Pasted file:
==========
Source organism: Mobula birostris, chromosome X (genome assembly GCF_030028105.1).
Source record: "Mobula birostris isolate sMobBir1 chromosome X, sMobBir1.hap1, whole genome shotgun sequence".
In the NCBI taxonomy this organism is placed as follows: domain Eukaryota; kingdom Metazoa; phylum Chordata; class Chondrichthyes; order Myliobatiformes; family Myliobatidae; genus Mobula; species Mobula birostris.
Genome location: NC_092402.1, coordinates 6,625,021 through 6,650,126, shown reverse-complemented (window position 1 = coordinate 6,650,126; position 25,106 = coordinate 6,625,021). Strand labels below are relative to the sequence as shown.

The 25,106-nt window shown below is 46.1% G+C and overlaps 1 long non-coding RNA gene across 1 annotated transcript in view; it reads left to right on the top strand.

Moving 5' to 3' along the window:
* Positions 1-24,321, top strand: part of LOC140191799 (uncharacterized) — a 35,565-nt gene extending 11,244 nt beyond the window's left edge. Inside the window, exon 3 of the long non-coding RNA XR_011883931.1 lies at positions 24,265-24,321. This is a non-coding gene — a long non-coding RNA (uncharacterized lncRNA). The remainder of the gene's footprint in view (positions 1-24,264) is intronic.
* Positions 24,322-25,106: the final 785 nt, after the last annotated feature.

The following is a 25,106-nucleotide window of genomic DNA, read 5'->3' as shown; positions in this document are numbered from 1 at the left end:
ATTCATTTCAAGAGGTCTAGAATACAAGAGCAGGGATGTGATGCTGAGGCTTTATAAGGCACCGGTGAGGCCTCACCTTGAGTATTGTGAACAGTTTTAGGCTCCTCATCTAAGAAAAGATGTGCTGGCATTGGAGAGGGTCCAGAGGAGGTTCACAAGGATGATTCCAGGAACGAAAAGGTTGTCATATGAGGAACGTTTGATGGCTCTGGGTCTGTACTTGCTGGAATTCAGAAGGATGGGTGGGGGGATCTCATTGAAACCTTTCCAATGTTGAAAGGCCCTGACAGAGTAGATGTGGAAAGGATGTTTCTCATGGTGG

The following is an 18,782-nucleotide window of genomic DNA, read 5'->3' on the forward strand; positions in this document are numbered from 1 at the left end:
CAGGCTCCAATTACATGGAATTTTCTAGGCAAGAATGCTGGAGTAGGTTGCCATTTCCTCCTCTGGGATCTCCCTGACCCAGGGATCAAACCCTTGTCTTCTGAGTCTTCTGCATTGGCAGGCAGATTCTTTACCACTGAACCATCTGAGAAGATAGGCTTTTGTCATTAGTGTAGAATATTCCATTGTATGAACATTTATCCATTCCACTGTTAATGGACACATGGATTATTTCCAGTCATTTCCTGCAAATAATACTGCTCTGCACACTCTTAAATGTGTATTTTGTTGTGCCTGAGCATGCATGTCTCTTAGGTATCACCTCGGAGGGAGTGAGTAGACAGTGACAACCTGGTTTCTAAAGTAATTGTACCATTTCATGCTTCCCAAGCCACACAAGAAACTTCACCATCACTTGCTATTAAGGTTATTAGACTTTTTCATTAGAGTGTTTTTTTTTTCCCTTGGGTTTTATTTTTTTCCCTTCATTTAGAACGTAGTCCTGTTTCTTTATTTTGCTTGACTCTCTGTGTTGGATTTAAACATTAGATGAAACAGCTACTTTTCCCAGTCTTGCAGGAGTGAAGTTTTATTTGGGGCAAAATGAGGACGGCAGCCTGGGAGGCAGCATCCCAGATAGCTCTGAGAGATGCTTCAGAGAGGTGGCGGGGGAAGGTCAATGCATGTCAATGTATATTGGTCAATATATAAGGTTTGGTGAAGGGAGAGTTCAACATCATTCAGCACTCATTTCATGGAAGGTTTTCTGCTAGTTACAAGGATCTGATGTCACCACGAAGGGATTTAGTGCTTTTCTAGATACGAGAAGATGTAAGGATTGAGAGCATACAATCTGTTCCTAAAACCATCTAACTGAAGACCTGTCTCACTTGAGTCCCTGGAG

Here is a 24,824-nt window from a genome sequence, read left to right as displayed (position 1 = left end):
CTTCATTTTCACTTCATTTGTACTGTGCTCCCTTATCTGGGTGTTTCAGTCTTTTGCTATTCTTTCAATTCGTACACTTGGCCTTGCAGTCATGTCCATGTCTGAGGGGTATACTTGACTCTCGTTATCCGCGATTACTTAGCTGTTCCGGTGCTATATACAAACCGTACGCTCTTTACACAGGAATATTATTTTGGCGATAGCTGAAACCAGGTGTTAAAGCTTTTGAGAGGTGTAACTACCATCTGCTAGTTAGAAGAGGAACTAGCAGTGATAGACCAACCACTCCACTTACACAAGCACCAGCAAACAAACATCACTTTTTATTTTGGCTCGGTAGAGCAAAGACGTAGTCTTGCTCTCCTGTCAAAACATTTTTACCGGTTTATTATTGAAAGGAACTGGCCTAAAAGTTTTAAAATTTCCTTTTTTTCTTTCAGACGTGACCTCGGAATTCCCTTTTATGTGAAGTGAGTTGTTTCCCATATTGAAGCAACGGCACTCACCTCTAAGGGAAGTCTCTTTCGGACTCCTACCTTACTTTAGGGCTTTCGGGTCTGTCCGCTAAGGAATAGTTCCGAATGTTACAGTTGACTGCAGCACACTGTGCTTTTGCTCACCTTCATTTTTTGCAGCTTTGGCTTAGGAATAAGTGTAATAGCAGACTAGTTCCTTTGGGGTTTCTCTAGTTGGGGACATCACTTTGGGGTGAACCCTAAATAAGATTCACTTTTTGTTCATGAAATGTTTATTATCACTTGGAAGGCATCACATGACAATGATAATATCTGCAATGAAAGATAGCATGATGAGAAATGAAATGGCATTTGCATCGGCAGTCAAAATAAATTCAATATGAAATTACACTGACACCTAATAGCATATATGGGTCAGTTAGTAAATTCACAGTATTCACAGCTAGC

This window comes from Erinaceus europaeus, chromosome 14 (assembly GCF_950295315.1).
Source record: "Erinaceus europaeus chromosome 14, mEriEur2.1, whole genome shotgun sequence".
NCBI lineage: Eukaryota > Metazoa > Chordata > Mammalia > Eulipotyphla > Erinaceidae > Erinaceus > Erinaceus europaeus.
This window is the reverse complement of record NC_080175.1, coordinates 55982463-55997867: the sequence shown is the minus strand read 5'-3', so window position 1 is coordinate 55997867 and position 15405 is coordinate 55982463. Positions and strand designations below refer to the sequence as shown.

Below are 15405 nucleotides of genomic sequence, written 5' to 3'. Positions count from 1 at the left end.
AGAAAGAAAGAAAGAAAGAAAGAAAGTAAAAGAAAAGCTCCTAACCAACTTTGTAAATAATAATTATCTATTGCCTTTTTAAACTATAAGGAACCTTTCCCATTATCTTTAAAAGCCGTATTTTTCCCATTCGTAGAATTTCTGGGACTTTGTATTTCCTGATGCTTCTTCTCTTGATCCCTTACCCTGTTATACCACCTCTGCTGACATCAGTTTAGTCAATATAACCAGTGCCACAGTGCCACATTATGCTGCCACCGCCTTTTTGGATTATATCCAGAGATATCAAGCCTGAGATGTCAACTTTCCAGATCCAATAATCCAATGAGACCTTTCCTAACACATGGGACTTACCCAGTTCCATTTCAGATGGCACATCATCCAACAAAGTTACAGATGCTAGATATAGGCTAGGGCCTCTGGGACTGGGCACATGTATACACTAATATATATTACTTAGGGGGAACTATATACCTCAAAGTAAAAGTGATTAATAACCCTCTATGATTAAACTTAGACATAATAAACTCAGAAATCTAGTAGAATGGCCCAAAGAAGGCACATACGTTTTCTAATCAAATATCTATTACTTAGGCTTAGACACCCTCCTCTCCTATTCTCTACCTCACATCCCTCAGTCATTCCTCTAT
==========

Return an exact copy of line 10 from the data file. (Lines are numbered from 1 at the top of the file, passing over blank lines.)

ATTCATTTCAAGAGGTCTAGAATACAAGAGCAGGGATGTGATGCTGAGGCTTTATAAGGCACCGGTGAGGCCTCACCTTGAGTATTGTGAACAGTTTTAGGCTCCTCATCTAAGAAAAGATGTGCTGGCATTGGAGAGGGTCCAGAGGAGGTTCACAAGGATGATTCCAGGAACGAAAAGGTTGTCATATGAGGAACGTTTGATGGCTCTGGGTCTGTACTTGCTGGAATTCAGAAGGATGGGTGGGGGGATCTCATTGAAACCTTTCCAATGTTGAAAGGCCCTGACAGAGTAGATGTGGAAAGGATGTTTCTCATGGTGG